FRIB hosted several online summer schools and seminars for science exploration

FRIB hosted or contributed to a number of online summer schools and seminars to allow students, educators, and early-career scientists the opportunity to explore the world of science.

“The rapid change to an online format was a daunting task, but also offered many opportunities for creativity,” said Outreach Coordinator Zachary Constan. “Our laboratory cares very much about sharing our research with the public, and we were excited to still have the opportunity through remote learning.”

MSU Gifted And Talented Education program
6-10 July and 13-17 July

NSCL and the Joint Institute for Nuclear Astrophysics - Center for the Evolution of the Elements (JINA-CEE) provided short courses in nuclear astrophysics for this summer’s online programs through MSU’s Gifted And Talented Education (GATE) office. The Gifted University for Parents and Precocious Youth (GUPPY) program invited elementary-school students to explore new academic subjects. The Math, Science, Technology (MST) program offered a variety of advanced science, technology, engineering and mathematics (STEM) classes to middle-school students.

Students in fifth and sixth grades remotely attended a JINA-sponsored nuclear astrophysics course within GUPPY. Twenty-two future nuclear scientists explored reactions, radioactivity, and research careers.

The next week, 21 middle-school students in the MST program remotely learned similar subjects, and their course also covered the chemical evolution of the universe and a review of current research by MSU undergrads.

American Association of Physics Teachers 2020 Virtual Summer Meeting
19-22 July

Many representatives from FRIB and the Michigan State University (MSU) Department of Physics and Astronomy had their presentations featured at the American Association of Physics Teachers (AAPT) 2020 Virtual Summer Meeting. Professor of Physics Artemis Spyrou and University Distinguished Professor of Physics Wolfgang Bauer, both from MSU and FRIB, gave two of the meeting’s plenary talks. In addition, Zach Constan presented the lab’s available resources for students and teachers.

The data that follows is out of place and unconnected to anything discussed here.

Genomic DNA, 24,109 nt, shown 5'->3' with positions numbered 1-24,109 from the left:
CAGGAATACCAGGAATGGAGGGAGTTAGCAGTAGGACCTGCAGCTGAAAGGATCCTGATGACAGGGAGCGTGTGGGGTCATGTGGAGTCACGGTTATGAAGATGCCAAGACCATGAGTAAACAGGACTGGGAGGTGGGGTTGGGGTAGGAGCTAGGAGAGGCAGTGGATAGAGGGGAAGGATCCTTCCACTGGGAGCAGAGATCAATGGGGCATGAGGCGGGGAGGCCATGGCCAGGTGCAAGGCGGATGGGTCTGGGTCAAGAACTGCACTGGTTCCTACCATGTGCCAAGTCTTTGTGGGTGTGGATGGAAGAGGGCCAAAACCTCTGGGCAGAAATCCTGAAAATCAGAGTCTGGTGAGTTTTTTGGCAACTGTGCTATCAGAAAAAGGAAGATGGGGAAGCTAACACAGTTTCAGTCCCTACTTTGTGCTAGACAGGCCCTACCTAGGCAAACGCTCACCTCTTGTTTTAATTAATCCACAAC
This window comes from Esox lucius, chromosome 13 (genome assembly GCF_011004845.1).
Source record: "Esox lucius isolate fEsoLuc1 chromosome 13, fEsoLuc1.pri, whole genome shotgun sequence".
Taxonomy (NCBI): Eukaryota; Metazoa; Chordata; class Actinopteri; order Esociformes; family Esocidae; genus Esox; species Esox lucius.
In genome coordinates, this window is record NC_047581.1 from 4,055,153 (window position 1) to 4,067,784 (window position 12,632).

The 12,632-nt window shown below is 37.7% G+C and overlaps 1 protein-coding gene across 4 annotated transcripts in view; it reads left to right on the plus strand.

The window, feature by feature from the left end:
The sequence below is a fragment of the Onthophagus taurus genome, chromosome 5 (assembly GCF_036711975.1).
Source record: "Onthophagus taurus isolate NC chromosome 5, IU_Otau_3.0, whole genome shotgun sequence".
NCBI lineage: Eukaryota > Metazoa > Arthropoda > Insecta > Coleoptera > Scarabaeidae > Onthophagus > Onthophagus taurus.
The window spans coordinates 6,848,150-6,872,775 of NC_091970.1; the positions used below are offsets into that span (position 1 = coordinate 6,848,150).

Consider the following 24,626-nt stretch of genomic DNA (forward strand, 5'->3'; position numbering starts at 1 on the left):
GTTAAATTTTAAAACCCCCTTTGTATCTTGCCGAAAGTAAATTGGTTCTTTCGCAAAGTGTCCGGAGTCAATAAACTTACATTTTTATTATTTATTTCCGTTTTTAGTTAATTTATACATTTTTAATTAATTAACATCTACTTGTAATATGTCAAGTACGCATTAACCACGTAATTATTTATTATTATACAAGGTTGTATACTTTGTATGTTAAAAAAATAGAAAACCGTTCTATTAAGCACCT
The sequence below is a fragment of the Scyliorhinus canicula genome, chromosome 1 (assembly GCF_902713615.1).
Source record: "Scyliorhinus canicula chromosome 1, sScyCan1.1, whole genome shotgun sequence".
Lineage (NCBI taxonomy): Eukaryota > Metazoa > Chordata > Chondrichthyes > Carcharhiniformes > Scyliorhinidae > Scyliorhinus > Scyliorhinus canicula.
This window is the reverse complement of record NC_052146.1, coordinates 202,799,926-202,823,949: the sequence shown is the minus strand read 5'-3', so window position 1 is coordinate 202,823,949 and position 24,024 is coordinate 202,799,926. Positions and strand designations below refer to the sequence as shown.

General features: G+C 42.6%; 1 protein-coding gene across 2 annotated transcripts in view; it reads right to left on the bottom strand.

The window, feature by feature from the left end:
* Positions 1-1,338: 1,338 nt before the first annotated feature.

AAPT is a professional physics science society dedicated to the pursuit of excellence in physical science education. It was founded in 1930 and has members from around the world. Nearly 1,200 science educators attended this summer’s meeting.

Physics of Atomic Nuclei (PAN) @ Michigan State Experience
27-31 July

Physics of Atomic Nuclei (PAN), a free week-long program for high-school students, is sponsored by the Joint Institute for Nuclear Astrophysics - Center for the Evolution of the Elements (JINA-CEE), which is a Physics Frontier Center funded by the National Science Foundation (NSF). The program introduces participants to the fundamentals of the domain of atomic nuclei and its connection to the domain of astrophysics and cosmology.

This year, the twenty-seventh annual PAN was remotely hosted. More than 30 volunteers from eight JINA-CEE institutions recorded presentations, developed research projects, and geared up to mentor small groups. Due to this year’s online program, PAN was able to host more high-school students at once: 35 compared to the usual 24, hailing from 17 states.

While there were changes due to the shift to online programming, post-surveys revealed the most important result: PAN Online’s impact on students was very similar to that of the in-person programs of previous years. 

NS3 Nuclear Science Summer School
3-7 August

NS3 Nuclear Science Summer School (NS3) introduces undergraduate students to the nuclear science field. NS3 is hosted annually by MSU and offers lectures and activities covering selected nuclear science and astrophysics topics. The school is supported by the National Science Foundation through the “Windows on the Universe: Nuclear Astrophysics at the NSCL” grant.

This year, NS3 served 16 undergraduate students online. Participants engaged in a variety of activities focused on nuclear physics and nuclear astrophysics. Each day focused on a different but interconnected topic. The group activities were preceded by short online lectures on the properties of atomic nuclei, nucleosynthesis, heavy-element nucleosynthesis, measuring nuclear reactions in the laboratory, and cosmology and messengers. Each day, the students remotely watched an introductory video, attended in a question-and-answer session, and participated in an activity. Students worked in groups in online break-out rooms, and materials were shared and worked on in an online format. Postdoctoral researchers at the laboratory helped deliver the activities.

The students were engaged during the week-long course, and feedback about the online format has been positive. They said they enjoyed mostly working in the same groups so they could get to know each other better while attending the online school.